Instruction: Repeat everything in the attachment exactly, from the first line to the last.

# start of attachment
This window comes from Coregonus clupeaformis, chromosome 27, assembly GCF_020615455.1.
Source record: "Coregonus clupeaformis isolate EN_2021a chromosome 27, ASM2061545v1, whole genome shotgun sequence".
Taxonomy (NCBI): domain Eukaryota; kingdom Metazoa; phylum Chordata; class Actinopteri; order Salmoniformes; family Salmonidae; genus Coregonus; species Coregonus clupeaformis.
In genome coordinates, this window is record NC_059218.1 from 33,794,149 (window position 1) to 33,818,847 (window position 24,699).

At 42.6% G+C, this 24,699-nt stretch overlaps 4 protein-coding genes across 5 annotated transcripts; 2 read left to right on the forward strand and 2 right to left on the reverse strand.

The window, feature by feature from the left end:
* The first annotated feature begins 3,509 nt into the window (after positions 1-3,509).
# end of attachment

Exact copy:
This window comes from Coregonus clupeaformis, chromosome 27, assembly GCF_020615455.1.
Source record: "Coregonus clupeaformis isolate EN_2021a chromosome 27, ASM2061545v1, whole genome shotgun sequence".
Taxonomy (NCBI): domain Eukaryota; kingdom Metazoa; phylum Chordata; class Actinopteri; order Salmoniformes; family Salmonidae; genus Coregonus; species Coregonus clupeaformis.
In genome coordinates, this window is record NC_059218.1 from 33,794,149 (window position 1) to 33,818,847 (window position 24,699).

At 42.6% G+C, this 24,699-nt stretch overlaps 4 protein-coding genes across 5 annotated transcripts; 2 read left to right on the forward strand and 2 right to left on the reverse strand.

The window, feature by feature from the left end:
* The first annotated feature begins 3,509 nt into the window (after positions 1-3,509).